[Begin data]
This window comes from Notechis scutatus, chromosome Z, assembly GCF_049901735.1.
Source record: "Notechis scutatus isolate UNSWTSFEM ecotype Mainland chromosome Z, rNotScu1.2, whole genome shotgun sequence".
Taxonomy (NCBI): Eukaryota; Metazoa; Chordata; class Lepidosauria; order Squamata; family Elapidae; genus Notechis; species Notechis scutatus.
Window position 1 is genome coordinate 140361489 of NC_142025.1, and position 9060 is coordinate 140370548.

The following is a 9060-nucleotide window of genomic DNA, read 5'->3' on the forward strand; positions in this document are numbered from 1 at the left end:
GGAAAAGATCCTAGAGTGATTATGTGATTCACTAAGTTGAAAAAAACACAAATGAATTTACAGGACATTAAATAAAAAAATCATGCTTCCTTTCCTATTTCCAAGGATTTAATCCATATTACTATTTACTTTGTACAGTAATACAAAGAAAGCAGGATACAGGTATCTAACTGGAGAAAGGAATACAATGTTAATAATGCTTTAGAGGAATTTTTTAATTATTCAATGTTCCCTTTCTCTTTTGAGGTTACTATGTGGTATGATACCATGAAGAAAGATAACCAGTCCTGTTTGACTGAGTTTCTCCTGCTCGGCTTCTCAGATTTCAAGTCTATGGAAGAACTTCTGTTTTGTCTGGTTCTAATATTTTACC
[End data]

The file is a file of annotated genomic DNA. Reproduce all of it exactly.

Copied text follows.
This window comes from Notechis scutatus, chromosome Z, assembly GCF_049901735.1.
Source record: "Notechis scutatus isolate UNSWTSFEM ecotype Mainland chromosome Z, rNotScu1.2, whole genome shotgun sequence".
Taxonomy (NCBI): Eukaryota; Metazoa; Chordata; class Lepidosauria; order Squamata; family Elapidae; genus Notechis; species Notechis scutatus.
Window position 1 is genome coordinate 140361489 of NC_142025.1, and position 9060 is coordinate 140370548.

The following is a 9060-nucleotide window of genomic DNA, read 5'->3' on the forward strand; positions in this document are numbered from 1 at the left end:
GGAAAAGATCCTAGAGTGATTATGTGATTCACTAAGTTGAAAAAAACACAAATGAATTTACAGGACATTAAATAAAAAAATCATGCTTCCTTTCCTATTTCCAAGGATTTAATCCATATTACTATTTACTTTGTACAGTAATACAAAGAAAGCAGGATACAGGTATCTAACTGGAGAAAGGAATACAATGTTAATAATGCTTTAGAGGAATTTTTTAATTATTCAATGTTCCCTTTCTCTTTTGAGGTTACTATGTGGTATGATACCATGAAGAAAGATAACCAGTCCTGTTTGACTGAGTTTCTCCTGCTCGGCTTCTCAGATTTCAAGTCTATGGAAGAACTTCTGTTTTGTCTGGTTCTAATATTTTACC